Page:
Last night, I had the opportunity to present to the Microsoft Maniacs meetup in Sterling, VA. I want to thank everyone who attended, and share my slides and code. The slides are embedded above, and also included in the Github repo for my presentation, which is linked below.
It’s always frustrating when you’re working on a project, and everything looks good when you’re running it from Visual Studio, and then you deploy to your web server, and suddenly something’s not rendering correctly. In this post, I’ll give you some tips for troubleshooting these problems when the target browser is Internet Explorer.
Kristy Moon talking about MVC with Style
Stuart Leitch talking about async features in VB and C# (and a bit on Windows 8)
That’s quite a lineup, and I’m wishing I could make it for the meeting (Dane Morgridge and I will be recording a new episode of the Community Megaphone Podcast that evening), but if you’re available, I would strongly suggest making it out for this meeting.
And a bit of speaker trivia…Kristy Moon, who was one of the wonderful volunteers for last year’s inaugural MADExpo conference, volunteered her talents this year to give our website a fresh new look for MADExpo 2012. Personally, I think it looks great.
Don’t miss this opportunity to learn from three of the most talented folks I know in the Mid-Atlantic!
[This is the second in a 3-part series. Part 1, “Make Script Performance Automatic with Custom Templates in Visual Studio 2010”, can be found here.]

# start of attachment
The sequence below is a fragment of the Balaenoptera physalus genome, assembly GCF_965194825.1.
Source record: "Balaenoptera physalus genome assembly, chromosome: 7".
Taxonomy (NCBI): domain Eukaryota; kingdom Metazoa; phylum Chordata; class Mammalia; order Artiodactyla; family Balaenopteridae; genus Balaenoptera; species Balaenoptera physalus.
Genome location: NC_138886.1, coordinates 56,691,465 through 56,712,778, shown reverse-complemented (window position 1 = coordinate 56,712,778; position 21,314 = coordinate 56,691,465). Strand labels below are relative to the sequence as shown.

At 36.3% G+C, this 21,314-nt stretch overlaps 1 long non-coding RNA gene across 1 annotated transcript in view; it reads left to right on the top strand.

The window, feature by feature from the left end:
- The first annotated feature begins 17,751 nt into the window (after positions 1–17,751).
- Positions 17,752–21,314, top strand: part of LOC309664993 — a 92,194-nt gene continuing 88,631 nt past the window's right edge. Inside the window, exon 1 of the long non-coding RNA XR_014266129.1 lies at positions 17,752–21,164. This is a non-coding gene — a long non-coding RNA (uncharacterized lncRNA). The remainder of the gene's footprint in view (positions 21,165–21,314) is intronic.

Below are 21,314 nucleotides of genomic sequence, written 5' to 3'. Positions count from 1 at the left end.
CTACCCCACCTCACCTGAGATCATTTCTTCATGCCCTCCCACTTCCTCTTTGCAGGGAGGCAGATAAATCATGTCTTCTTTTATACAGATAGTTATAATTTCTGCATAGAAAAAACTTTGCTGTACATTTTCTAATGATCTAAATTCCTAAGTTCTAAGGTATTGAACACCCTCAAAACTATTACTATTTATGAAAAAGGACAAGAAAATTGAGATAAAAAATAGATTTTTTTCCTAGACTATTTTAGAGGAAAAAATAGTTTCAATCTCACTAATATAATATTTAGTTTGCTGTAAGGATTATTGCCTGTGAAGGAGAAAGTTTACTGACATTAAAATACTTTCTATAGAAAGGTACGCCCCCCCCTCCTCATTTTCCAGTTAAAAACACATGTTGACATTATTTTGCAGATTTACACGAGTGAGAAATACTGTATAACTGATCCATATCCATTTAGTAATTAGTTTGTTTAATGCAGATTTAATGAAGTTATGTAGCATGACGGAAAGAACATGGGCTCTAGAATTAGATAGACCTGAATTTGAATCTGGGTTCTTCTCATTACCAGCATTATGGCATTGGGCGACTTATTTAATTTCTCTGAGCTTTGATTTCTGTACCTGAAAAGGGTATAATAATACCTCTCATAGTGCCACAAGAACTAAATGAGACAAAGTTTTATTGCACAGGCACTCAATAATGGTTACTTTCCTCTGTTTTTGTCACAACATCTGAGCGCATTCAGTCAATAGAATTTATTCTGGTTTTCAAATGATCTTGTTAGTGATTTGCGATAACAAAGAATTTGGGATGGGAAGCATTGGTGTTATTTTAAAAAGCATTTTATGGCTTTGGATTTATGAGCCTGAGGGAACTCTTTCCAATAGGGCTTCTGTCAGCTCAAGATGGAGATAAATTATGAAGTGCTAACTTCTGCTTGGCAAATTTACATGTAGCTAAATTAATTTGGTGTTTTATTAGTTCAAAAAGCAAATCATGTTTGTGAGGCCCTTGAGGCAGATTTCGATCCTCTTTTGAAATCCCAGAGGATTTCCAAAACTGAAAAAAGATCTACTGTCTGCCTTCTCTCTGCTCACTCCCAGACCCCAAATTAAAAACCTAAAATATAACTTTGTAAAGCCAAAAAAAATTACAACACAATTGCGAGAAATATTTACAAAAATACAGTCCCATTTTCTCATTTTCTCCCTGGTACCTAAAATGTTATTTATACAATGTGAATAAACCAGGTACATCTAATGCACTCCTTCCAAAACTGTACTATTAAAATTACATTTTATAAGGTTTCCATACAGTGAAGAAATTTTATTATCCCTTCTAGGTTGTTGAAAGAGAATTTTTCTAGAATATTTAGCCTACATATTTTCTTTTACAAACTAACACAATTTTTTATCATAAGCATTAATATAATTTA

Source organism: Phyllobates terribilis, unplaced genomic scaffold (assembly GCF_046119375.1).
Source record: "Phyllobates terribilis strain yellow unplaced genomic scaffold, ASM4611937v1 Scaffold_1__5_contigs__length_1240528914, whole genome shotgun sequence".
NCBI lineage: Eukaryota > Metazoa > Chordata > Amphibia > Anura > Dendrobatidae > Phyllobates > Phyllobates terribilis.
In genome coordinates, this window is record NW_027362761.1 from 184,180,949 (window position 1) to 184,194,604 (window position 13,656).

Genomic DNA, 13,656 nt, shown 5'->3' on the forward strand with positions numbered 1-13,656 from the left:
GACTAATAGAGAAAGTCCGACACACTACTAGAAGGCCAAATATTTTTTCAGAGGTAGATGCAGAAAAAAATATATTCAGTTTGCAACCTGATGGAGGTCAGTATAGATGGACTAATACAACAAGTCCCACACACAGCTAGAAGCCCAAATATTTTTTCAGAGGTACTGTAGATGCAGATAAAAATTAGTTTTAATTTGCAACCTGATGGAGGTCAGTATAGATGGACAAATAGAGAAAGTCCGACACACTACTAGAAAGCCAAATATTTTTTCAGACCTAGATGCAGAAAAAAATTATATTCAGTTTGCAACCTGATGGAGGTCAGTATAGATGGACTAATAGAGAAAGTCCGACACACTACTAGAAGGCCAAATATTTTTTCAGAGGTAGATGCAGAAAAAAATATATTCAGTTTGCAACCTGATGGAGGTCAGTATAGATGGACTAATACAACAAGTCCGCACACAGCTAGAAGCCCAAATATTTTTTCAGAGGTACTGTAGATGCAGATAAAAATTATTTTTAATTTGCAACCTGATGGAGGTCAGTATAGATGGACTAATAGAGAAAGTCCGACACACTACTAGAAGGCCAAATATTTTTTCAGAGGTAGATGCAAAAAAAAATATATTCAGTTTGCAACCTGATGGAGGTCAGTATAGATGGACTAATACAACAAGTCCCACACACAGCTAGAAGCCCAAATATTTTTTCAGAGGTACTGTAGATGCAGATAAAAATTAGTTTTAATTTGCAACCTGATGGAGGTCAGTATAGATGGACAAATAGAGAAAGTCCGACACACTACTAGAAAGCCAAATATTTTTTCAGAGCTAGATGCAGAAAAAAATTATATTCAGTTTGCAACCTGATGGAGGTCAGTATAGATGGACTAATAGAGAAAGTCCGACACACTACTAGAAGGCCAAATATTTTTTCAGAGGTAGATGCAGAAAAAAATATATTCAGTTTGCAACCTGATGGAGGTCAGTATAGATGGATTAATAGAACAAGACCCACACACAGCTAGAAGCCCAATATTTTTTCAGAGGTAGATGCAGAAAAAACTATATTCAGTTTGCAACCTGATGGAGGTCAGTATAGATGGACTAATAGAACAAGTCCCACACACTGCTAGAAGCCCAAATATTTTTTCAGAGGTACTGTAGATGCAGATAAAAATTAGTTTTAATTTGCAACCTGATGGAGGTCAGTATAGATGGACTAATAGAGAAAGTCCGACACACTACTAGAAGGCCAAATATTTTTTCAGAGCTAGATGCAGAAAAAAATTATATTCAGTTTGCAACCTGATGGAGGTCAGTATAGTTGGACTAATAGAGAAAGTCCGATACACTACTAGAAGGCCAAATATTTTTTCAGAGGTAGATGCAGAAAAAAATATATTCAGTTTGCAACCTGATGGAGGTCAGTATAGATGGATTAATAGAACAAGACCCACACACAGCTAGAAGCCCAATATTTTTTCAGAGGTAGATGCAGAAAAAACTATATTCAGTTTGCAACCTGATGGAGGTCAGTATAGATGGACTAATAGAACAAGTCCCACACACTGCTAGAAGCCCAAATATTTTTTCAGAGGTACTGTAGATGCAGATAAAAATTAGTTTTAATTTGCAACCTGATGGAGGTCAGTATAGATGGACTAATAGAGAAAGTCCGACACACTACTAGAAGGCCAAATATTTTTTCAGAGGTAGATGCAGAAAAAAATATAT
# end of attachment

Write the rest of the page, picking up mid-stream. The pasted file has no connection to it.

In part 1 of this series, I showed you how you can improve the script performance of your websites by using Visual Studio’s built-in support for exporting templates to create a new MVC3 web site template that relocates <script> references and blocks to the end of the page, where they will not interfere with the loading of the main visual elements of your site.
In this second part, I will show you how you can customize the T4 templates used to create new items in an MVC3 project, so that when you add new views to your project, they also have the scripts located at the end of the page. That way both the Master page / Layout for your original project AND any views you add have the scripts in the best location for performance. As a reminder, if your scripts dynamically add content to the DOM, you may want to leave those scripts in the <head> section of the page, since locating them at the bottom of the page may impact the page visibly during rendering. Continue reading Tweaking Add Item Templates for Better Script Performance
If you’ve ever used a tool like Yahoo!’s Yslow to analyze the performance of your web application, you’ve probably run into the recommendation that you should put your scripts at the bottom of the page, unless those scripts insert page content (a good example of this, which we’ll see later in this post, is modernizr.js, which dynamically adds support for semantic HTML5 elements to older browsers that do not natively support them).
Unfortunately, if you use the default MVC 3 templates in Visual Studio 2010, things like the script reference for jQuery are added in at the top of the page, in the <head> section of the document. This works fine, but may potentially delay the loading of the page while the external script is downloaded and loaded. You could, of course, manually move the script references each time you create a new project, but this would result in unnecessary duplication of effort. Continue reading Make Script Performance Automatic with Custom Templates in Visual Studio 2010